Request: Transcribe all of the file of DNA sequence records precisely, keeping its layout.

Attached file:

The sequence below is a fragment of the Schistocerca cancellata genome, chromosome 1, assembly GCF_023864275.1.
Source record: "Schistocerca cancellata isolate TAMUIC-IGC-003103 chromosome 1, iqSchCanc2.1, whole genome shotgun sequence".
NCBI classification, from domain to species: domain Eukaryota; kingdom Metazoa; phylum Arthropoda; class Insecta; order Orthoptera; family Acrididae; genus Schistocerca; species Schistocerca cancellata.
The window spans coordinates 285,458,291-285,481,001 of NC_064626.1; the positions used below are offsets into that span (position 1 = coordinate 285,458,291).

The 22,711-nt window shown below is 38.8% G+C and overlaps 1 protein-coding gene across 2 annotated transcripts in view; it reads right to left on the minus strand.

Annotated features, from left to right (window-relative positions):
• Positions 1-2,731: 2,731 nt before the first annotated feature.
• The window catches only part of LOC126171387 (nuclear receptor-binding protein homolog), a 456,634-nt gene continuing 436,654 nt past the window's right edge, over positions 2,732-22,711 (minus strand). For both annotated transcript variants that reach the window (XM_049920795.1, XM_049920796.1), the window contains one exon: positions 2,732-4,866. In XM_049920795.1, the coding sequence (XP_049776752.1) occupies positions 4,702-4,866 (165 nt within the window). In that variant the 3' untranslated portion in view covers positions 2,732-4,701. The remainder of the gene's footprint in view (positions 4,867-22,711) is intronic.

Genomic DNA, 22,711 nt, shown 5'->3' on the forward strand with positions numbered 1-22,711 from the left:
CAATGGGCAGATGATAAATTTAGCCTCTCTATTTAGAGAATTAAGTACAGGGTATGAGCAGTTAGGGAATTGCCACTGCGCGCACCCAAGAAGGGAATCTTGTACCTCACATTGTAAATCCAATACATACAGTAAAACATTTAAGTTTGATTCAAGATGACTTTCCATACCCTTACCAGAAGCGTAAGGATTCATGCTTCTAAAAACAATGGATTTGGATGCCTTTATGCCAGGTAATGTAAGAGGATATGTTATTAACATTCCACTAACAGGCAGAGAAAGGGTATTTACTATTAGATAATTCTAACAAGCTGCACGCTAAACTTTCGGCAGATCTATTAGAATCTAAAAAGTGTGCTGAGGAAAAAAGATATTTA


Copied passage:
The sequence below is a fragment of the Schistocerca cancellata genome, chromosome 1, assembly GCF_023864275.1.
Source record: "Schistocerca cancellata isolate TAMUIC-IGC-003103 chromosome 1, iqSchCanc2.1, whole genome shotgun sequence".
NCBI classification, from domain to species: domain Eukaryota; kingdom Metazoa; phylum Arthropoda; class Insecta; order Orthoptera; family Acrididae; genus Schistocerca; species Schistocerca cancellata.
The window spans coordinates 285,458,291-285,481,001 of NC_064626.1; the positions used below are offsets into that span (position 1 = coordinate 285,458,291).

The 22,711-nt window shown below is 38.8% G+C and overlaps 1 protein-coding gene across 2 annotated transcripts in view; it reads right to left on the minus strand.

Annotated features, from left to right (window-relative positions):
• Positions 1-2,731: 2,731 nt before the first annotated feature.
• The window catches only part of LOC126171387 (nuclear receptor-binding protein homolog), a 456,634-nt gene continuing 436,654 nt past the window's right edge, over positions 2,732-22,711 (minus strand). For both annotated transcript variants that reach the window (XM_049920795.1, XM_049920796.1), the window contains one exon: positions 2,732-4,866. In XM_049920795.1, the coding sequence (XP_049776752.1) occupies positions 4,702-4,866 (165 nt within the window). In that variant the 3' untranslated portion in view covers positions 2,732-4,701. The remainder of the gene's footprint in view (positions 4,867-22,711) is intronic.

Genomic DNA, 22,711 nt, shown 5'->3' on the forward strand with positions numbered 1-22,711 from the left:
CAATGGGCAGATGATAAATTTAGCCTCTCTATTTAGAGAATTAAGTACAGGGTATGAGCAGTTAGGGAATTGCCACTGCGCGCACCCAAGAAGGGAATCTTGTACCTCACATTGTAAATCCAATACATACAGTAAAACATTTAAGTTTGATTCAAGATGACTTTCCATACCCTTACCAGAAGCGTAAGGATTCATGCTTCTAAAAACAATGGATTTGGATGCCTTTATGCCAGGTAATGTAAGAGGATATGTTATTAACATTCCACTAACAGGCAGAGAAAGGGTATTTACTATTAGATAATTCTAACAAGCTGCACGCTAAACTTTCGGCAGATCTATTAGAATCTAAAAAGTGTGCTGAGGAAAAAAGATATTTA